Nigeria is battling its worst floods in a decade with more than 300 people killed in 2022 including at least 20 this week, authorities told the Associated Press on Monday, admitting the situation is “beyond our control.”
The floods in 27 of Nigeria’s 36 states and capital city have affected half a million people including 100,000 displaced, Nigeria’s National Emergency Management Agency said. More than 500 have been injured, it said.
The disaster has also destroyed thousands of hectares of farmland, worsening fears of a disruption of food supply in Africa’s most populous country.
Since 2012, “this (the flood-related deaths) is the highest we ever had,” said Manzo Ezekiel, a spokesperson for the disaster management agency.
Nigeria records flooding every year often as a result of non-implementation of environmental guidelines and inadequate infrastructure. Authorities are blaming the floods this year on water overflowing from some local rivers, unusual rainfalls and the release of excess water from Lagdo dam in neighboring Cameroon’s northern region.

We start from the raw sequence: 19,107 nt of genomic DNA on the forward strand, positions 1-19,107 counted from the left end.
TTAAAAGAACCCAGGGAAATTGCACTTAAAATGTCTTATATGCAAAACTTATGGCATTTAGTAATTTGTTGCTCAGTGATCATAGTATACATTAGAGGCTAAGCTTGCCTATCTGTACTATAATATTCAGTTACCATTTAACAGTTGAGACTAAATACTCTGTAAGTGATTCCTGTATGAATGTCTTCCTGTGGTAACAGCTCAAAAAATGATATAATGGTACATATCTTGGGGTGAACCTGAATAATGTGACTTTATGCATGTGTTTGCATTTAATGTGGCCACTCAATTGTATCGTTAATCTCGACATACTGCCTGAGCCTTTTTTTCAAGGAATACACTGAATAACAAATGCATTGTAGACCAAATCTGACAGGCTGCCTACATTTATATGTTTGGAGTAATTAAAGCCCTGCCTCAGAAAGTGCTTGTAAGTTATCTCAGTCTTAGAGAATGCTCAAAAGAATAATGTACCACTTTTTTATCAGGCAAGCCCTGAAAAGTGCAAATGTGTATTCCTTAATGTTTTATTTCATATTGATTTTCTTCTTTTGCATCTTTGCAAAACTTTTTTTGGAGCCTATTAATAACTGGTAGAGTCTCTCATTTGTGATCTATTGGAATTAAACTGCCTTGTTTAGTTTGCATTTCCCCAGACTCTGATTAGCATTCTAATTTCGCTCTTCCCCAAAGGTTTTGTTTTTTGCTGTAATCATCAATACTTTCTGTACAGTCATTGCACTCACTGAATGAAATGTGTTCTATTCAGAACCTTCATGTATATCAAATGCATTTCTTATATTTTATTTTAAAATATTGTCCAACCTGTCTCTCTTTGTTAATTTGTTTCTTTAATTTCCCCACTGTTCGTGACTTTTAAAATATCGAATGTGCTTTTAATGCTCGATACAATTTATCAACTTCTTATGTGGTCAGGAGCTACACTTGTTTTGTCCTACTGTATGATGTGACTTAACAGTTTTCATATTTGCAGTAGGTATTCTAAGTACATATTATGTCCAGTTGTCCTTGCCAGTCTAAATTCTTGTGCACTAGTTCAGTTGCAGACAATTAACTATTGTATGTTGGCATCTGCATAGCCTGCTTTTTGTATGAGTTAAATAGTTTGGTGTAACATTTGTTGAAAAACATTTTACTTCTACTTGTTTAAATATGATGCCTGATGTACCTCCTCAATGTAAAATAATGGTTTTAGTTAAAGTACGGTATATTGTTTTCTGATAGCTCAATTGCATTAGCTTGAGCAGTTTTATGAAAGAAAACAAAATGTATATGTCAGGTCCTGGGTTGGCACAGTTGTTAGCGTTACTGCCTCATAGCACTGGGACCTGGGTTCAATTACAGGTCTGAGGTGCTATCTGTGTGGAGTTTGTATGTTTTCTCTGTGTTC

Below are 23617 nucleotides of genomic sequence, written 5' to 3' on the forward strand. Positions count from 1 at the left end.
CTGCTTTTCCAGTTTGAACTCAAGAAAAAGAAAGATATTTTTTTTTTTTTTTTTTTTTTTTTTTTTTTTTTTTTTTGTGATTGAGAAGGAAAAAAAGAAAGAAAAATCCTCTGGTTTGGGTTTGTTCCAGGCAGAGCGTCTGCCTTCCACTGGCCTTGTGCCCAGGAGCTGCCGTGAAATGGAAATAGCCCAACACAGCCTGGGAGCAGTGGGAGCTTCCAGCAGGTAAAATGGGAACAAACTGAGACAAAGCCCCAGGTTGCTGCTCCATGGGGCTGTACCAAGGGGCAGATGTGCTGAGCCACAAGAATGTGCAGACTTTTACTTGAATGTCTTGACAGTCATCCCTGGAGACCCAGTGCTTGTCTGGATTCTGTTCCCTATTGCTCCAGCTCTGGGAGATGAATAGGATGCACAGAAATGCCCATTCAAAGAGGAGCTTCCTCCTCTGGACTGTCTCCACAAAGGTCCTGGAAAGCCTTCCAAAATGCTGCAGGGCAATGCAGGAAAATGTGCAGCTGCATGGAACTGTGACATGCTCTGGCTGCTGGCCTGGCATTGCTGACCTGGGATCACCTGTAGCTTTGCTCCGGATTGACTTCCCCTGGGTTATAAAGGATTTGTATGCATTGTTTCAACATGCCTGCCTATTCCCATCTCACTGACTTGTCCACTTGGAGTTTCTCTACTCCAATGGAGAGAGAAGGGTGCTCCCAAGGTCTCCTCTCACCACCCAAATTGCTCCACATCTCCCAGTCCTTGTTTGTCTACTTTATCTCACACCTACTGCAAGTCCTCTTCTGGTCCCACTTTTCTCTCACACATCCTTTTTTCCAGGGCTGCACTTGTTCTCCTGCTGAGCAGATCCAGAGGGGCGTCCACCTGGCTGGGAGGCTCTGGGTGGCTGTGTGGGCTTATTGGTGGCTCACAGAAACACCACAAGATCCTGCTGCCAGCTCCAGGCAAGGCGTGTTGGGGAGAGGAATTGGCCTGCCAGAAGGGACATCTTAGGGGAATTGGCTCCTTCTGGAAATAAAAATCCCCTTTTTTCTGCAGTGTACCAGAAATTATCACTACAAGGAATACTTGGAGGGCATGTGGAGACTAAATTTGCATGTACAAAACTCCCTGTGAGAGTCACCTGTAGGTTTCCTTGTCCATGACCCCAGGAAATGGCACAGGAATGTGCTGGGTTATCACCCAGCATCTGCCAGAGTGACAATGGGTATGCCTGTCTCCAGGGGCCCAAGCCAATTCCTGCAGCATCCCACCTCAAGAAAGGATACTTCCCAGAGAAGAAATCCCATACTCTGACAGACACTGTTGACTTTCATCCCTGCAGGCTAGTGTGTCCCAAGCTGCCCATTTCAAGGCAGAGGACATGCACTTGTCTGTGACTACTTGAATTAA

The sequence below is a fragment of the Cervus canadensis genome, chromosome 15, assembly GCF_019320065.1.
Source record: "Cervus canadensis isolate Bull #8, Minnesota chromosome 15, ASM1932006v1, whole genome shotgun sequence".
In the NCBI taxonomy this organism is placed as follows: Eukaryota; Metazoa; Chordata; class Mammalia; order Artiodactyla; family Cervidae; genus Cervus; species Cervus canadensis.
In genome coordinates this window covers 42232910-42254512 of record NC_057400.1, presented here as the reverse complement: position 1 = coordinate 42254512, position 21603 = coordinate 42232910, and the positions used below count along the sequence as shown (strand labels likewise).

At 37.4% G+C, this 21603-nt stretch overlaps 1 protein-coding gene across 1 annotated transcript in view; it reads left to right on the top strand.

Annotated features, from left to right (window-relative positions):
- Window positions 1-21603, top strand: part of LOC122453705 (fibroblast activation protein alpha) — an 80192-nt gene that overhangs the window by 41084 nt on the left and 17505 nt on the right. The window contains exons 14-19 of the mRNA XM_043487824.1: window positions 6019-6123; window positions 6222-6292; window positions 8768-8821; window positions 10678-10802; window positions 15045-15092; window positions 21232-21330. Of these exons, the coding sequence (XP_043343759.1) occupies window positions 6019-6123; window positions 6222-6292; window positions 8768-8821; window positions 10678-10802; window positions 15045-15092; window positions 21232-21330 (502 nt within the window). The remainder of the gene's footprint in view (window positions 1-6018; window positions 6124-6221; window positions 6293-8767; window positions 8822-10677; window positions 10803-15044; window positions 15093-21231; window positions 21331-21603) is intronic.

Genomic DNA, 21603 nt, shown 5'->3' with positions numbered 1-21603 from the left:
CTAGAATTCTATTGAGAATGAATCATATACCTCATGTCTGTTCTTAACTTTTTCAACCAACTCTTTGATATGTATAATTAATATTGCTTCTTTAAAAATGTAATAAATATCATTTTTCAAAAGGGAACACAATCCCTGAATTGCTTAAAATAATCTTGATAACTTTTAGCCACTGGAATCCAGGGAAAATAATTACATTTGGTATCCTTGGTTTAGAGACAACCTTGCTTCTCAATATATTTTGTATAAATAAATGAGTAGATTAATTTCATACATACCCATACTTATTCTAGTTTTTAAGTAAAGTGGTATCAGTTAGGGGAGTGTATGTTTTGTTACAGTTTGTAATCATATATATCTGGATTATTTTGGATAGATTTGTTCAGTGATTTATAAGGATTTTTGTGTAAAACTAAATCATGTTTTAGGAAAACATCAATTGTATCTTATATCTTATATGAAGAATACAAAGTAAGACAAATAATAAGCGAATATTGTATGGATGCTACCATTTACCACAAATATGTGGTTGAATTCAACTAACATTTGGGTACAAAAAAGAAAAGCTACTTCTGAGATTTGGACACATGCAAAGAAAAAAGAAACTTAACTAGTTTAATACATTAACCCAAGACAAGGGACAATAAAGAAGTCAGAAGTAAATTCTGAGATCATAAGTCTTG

On Monday, Nigeria’s disaster management agency alerted states of “serious consequences” in the coming weeks by more than a dozen states as two of the country’s dams have started to overflow.
“I want to advise all the governments of the frontline states to move away communities at risk of inundation, identify safe higher grounds for evacuation of persons and preposition adequate stockpiles of food and non-food items,” said NEMA head Mustapha Habib Ahmed.
In the northwest Jigawa state, floods killed more than 20 people in the last week, Yusuf Sani Babura, head of the Jigawa State Emergency Management Agency, told the AP. The state has recorded 91 deaths from flooding this year — more than any state in the country.
“We are facing devastating floods beyond our control,” said Babura. “We have tried our best and we couldn’t stop it.”
The floods have also destroyed crops in many farmlands mostly in Nigeria’s northern region which produces much of what the country eats, raising concerns that it could further affect food supplies already disrupted by armed conflict in the country’s northwest and central regions.
In the northcentral Benue state, Aondongu Kwagh-bee said visited his rice farm recently and discovered that a heavy downpour has “wiped away everything.”
“Right now, there is nothing there. Just sand filled up and the rice has been washed away,” the 30-year-old said.
Akintunde Babatunde, an Abuja-based climate analyst, said the main cause of Nigeria’s annual flooding problem is poor infrastructural designs in areas of roads, drainage and waste disposal.
“Unusual rainfall is evidence of the changing climate … so climate change is no longer a threat,” he said.